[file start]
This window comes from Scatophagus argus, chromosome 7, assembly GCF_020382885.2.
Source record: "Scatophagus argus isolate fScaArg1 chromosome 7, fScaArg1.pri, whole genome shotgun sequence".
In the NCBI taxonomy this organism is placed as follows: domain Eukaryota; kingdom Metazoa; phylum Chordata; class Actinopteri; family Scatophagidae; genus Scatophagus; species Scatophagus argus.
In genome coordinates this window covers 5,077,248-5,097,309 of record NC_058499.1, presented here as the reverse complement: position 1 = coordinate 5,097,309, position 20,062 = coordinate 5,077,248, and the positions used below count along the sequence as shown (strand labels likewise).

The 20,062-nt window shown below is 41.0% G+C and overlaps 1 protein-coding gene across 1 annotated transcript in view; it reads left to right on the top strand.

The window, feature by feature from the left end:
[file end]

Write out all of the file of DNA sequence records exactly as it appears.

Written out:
This window comes from Scatophagus argus, chromosome 7, assembly GCF_020382885.2.
Source record: "Scatophagus argus isolate fScaArg1 chromosome 7, fScaArg1.pri, whole genome shotgun sequence".
In the NCBI taxonomy this organism is placed as follows: domain Eukaryota; kingdom Metazoa; phylum Chordata; class Actinopteri; family Scatophagidae; genus Scatophagus; species Scatophagus argus.
In genome coordinates this window covers 5,077,248-5,097,309 of record NC_058499.1, presented here as the reverse complement: position 1 = coordinate 5,097,309, position 20,062 = coordinate 5,077,248, and the positions used below count along the sequence as shown (strand labels likewise).

The 20,062-nt window shown below is 41.0% G+C and overlaps 1 protein-coding gene across 1 annotated transcript in view; it reads left to right on the top strand.

The window, feature by feature from the left end: